Steve McQueen, still from Running Thunder, 2007.

Steve McQueen, still from Running Thunder, 2007.

At Thomas Dane Gallery, McQueen presents a new 16-mm film, Running Thunder, 2007. A horse with a somewhat distended belly lies on its side, its glassy, lifeless black eye pointed directly at the camera lens. It is an image of such transfixing stillness that only the point at which the film loops, returning to the scene the sunlight that has imperceptibly faded over the course of ten minutes, reminds one that time has not paused on the animal’s behalf. The fallen beast calls to mind the beatific donkey in Robert Bresson’s classic film Au hasard Balthazar (1966) and the quintessentially British canvases of late-eighteenth-century painter George Stubbs. Seen in the context of Unexploded and Queen and Country, one can’t help but think of this fallen beast as a foil to the heroism the animal’s presence in art frequently implies. McQueen’s seductive yet unflinching examinations of the complex, often contradictory impulses of our present moment are nearly unmatched and to be both savored and contemplated.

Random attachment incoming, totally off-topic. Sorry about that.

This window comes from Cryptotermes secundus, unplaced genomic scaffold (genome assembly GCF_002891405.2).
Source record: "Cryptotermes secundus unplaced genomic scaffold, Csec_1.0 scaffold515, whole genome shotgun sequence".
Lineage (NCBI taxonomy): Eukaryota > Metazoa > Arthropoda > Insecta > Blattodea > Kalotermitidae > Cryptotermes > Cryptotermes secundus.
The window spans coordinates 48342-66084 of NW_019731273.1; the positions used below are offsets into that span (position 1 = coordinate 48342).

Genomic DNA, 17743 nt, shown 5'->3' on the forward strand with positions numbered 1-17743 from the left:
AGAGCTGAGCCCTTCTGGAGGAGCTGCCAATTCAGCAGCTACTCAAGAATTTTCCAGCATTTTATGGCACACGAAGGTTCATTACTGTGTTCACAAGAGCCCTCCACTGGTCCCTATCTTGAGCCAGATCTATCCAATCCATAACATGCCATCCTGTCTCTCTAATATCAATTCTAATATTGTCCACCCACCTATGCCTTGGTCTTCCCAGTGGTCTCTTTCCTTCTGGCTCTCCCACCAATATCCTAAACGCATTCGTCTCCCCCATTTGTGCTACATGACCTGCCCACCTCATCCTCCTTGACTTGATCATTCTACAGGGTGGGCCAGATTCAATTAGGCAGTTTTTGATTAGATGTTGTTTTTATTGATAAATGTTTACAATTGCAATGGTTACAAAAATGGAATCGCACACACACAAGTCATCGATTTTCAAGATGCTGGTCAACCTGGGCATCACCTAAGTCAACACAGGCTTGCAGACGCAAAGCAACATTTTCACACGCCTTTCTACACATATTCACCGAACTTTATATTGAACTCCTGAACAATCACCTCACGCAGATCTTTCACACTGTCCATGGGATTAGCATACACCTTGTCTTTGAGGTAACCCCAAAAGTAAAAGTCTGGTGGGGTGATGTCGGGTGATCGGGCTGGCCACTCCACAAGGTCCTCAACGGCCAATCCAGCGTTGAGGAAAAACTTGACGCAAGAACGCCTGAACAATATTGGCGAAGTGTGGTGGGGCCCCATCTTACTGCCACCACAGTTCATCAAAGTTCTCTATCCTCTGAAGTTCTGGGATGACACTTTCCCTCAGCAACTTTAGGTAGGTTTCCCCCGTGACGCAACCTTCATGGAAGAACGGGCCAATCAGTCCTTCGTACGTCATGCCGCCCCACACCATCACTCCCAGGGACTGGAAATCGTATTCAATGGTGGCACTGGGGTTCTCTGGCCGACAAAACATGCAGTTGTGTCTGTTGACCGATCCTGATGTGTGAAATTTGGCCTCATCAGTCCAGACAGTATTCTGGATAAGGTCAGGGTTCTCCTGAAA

Tacita Dean

Published in Paper Monument issue one, September 2007.

There is no establishing shot. Kodak begins with an image of four elegantly curved metal ducts, from which extend cables sheathed in accordion-fold sleeves. The film unfurls from there.

Ribbons of semitransparent blue film stock scroll left-to-right, fluttering like small waves or sheaves of wheat buffeted by wind. Men in white jumpsuits—part scientist, part mechanic—inhabit futuristic rooms, ensuring the smooth operation of the machinery that surrounds them. Black-and-white shots are punctuated with richly hued color images: blushes of pink, cobalt blue, receding lines of red fluorescent tubes like contrasting stitching on dark fabric. Rolls of film stock unspool and then coil around giant drums. At one point, test paper interrupts the smooth run of pinkish celluloid through the machines, blocking out the light that had passed so gracefully through the mutable stock . . .

* * *

In recent years, Tacita Dean has reduced her investigations to their most potent essence. The films made five to ten years ago—featuring lighthouses, dilapidated buildings, sunsets, antiquated or outsized military listening devices, or the city of Berlin seen from the rotating restaurant on top of its infamous TV tower—gave way first to simpler portraits of artists and writers and, finally, in Kodak, to a meditation on the material conditions of the double-sprocketed 16mm film stock she prizes so highly.